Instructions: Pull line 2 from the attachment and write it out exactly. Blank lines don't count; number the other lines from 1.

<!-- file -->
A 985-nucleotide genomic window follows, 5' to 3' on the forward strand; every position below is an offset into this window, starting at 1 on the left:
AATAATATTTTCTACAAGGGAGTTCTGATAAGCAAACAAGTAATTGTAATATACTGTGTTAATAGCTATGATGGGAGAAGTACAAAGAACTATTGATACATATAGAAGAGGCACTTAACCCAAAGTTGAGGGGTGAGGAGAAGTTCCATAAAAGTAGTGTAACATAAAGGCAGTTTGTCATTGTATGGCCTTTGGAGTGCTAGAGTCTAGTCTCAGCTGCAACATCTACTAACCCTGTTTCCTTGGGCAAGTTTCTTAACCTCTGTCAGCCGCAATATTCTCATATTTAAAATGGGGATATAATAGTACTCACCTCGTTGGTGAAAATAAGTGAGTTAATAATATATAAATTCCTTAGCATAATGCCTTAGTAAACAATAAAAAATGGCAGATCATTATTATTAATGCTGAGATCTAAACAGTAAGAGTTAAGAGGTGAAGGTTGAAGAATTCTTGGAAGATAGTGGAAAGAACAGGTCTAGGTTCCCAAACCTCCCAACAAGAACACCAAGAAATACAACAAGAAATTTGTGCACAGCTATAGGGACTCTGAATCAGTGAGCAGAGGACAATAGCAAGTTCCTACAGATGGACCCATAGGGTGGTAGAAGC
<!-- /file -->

AATAATATTTTCTACAAGGGAGTTCTGATAAGCAAACAAGTAATTGTAATATACTGTGTTAATAGCTATGATGGGAGAAGTACAAAGAACTATTGATACATATAGAAGAGGCACTTAACCCAAAGTTGAGGGGTGAGGAGAAGTTCCATAAAAGTAGTGTAACATAAAGGCAGTTTGTCATTGTATGGCCTTTGGAGTGCTAGAGTCTAGTCTCAGCTGCAACATCTACTAACCCTGTTTCCTTGGGCAAGTTTCTTAACCTCTGTCAGCCGCAATATTCTCATATTTAAAATGGGGATATAATAGTACTCACCTCGTTGGTGAAAATAAGTGAGTTAATAATATATAAATTCCTTAGCATAATGCCTTAGTAAACAATAAAAAATGGCAGATCATTATTATTAATGCTGAGATCTAAACAGTAAGAGTTAAGAGGTGAAGGTTGAAGAATTCTTGGAAGATAGTGGAAAGAACAGGTCTAGGTTCCCAAACCTCCCAACAAGAACACCAAGAAATACAACAAGAAATTTGTGCACAGCTATAGGGACTCTGAATCAGTGAGCAGAGGACAATAGCAAGTTCCTACAGATGGACCCATAGGGTGGTAGAAGC